There is a multitude of factors that can impact your mortgage application. From your income, which is one of the biggest indicators of how much you can borrow, to your history of borrowing and repaying money or in other words your credit score. Things such as your spending habits, savings, and other financial commitments also help the lender paint a picture of your reliability as a borrower and can impact your application, interest rate, and even whether you may or may not be eligible for a mortgage.
Every borrower must be approved by a lender in order to secure a mortgage. This is why when intending to buy a new property, it is normally recommended that you not only get your deposit in check, but also your bank statements, and credit score to ensure an easy and problem-free sale.
Some of the biggest red flags for Mortgage lenders include:
- Large amounts of money deposited into your account without a clearly documented source
- Bounced checks or non-sufficient fund feeds
- Regular payments to a non disclosed credit account
- Too high debt-to-income ratio
- Last-minute purchases
How far back is your bank account looked at?
During the home buying process, lenders will typically look at up to three months of recent bank statements. You will need to be able to provide bank statements for all of your active bank accounts - including any saving accounts. That’s why when intending to purchase your property, it’s good to look through your bank accounts and make sure there are no unexplainable inconsistencies, as well as make sure to keep your spending habits under control to leave a good impression.
Your Bank statements will be used to:
- Verify any of your savings, as well as cash flow
- Check for unusual withdrawals, deposits or any other activity in your account
- Double-check you haven’t recently accumulated additional debt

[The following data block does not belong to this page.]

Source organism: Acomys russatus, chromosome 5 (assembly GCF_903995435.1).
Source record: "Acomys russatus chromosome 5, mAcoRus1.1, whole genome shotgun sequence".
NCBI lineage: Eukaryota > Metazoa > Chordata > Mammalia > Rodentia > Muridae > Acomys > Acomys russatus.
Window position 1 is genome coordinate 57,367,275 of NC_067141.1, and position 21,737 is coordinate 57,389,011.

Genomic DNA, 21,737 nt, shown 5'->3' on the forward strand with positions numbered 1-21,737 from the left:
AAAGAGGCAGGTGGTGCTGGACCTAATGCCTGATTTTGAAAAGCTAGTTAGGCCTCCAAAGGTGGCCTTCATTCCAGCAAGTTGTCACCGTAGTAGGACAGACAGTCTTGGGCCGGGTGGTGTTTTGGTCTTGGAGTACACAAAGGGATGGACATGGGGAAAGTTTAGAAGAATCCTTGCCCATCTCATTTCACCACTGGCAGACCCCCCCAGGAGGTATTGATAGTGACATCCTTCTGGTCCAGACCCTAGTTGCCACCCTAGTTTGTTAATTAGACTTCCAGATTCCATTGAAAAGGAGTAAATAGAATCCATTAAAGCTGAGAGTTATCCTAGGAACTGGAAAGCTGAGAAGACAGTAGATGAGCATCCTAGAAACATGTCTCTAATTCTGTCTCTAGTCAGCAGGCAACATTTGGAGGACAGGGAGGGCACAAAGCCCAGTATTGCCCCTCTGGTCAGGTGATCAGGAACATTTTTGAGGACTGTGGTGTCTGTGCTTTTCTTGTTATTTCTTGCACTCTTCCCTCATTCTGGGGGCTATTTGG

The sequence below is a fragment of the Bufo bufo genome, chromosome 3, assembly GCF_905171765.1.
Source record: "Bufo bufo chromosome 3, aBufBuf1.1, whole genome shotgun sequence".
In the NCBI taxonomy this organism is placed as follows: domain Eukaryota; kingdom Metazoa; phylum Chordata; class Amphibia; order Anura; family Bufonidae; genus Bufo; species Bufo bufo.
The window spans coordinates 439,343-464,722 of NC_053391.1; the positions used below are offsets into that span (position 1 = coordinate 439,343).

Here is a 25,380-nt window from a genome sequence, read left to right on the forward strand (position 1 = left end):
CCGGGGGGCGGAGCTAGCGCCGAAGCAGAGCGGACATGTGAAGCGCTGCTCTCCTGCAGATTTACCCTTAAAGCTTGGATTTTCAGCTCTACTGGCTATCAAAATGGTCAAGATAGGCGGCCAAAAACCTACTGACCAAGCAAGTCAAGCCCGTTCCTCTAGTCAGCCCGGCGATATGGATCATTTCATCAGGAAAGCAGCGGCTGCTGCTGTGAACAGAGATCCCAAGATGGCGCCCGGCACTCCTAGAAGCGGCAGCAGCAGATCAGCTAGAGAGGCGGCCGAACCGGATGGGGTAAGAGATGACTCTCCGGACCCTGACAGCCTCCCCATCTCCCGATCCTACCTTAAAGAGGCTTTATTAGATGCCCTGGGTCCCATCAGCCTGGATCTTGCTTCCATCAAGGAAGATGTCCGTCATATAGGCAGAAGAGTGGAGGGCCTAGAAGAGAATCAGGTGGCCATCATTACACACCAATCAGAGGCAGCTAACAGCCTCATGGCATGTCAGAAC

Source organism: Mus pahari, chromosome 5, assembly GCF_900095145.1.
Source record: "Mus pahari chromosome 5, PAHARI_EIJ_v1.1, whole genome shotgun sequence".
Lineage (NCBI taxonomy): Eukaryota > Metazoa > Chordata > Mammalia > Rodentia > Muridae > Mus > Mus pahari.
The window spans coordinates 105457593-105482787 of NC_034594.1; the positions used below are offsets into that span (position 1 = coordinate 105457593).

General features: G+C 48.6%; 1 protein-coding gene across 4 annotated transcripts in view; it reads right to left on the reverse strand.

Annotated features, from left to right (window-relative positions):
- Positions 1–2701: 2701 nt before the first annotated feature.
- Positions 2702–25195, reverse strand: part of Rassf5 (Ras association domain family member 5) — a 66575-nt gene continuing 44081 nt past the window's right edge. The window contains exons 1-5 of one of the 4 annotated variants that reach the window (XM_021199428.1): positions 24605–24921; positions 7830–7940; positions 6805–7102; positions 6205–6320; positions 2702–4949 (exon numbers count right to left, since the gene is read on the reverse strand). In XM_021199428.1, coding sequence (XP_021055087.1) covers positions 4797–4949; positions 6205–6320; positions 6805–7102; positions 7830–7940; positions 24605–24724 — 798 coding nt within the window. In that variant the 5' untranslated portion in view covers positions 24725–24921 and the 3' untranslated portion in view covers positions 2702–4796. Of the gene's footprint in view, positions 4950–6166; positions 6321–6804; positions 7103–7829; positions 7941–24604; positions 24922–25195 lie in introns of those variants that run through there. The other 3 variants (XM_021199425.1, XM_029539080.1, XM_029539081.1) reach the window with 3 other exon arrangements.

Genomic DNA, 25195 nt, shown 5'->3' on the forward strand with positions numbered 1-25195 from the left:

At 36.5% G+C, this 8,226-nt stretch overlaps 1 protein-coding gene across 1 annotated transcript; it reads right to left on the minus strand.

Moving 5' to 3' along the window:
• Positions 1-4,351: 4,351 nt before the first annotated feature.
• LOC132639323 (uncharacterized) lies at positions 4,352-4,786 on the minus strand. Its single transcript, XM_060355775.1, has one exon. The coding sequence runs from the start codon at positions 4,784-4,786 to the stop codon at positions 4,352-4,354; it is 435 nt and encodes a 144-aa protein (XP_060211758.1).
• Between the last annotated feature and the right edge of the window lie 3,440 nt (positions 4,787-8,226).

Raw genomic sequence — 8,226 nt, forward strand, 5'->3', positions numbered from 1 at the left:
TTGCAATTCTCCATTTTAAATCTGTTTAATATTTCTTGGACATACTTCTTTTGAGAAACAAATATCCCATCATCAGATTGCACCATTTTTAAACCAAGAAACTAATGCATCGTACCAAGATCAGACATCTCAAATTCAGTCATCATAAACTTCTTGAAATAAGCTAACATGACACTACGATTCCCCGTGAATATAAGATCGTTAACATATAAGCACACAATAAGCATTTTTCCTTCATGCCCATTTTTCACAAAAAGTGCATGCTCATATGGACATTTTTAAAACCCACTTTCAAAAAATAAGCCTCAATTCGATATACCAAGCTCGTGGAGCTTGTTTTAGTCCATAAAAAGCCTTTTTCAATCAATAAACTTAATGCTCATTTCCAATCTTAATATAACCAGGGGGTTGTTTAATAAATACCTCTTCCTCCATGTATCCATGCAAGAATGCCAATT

This process may vary for those that are self-employed, who aim to qualify for a mortgage based on their bank statements, instead of tax returns. Freelancers or sole traders may have to provide up to 12-24 months' worth of bank statements, to help the lender get an idea of their cash flow over a prolonged period of time.
What underwriters look for on your bank statements
Your bank statements will be reviewed by someone called an underwriter on behalf of the lender. Underwriters are responsible for reviewing your employment details, and ensuring the information provided in your application is accurate and up to date. The process of underwriting can actually be defined as the process of taking on risk in a financial transaction. In this case, it’s the lender taking on the risk of lending you money.
Underwriters use a variety of sources of information to assess your attitude to credit, repayments and lifestyle. To figure out your creditworthiness underwriters will look at credit referencing checks, bank statements, and your financial history. Your bank statements will be cross-referenced alongside your application form, as well as potentially verified with your bank to ensure there are no inconsistencies.
All of this will help them paint an accurate picture of your financial situation and spending habits and help them determine the level of risk associated with giving you a mortgage. This is why it’s extremely important to provide accurate and exact information at every step of your mortgage journey. If you fail any cross-referencing checks, there is a possibility the lender will refuse to give you a mortgage.
Another major factor that underwriters look out for is large unexplained deposits made into or out of your bank account. If you have recently had any large sums of money transferred to your bank account, you will need to explain exactly where they have came from, and provide any proof that may be necessary.
Main things mortgage lenders don’t want to see
There are certain risk factors lenders face during the mortgage process. To ensure risk is kept to a minimum, every applicant needs to meet a certain set of criteria to give lenders a level of reassurance that they will be able to make regular mortgage repayments. Here are the main five things that can ‘make or break’ your mortgage application, and that lenders certainly don’t want to see when you’re applying for a mortgage.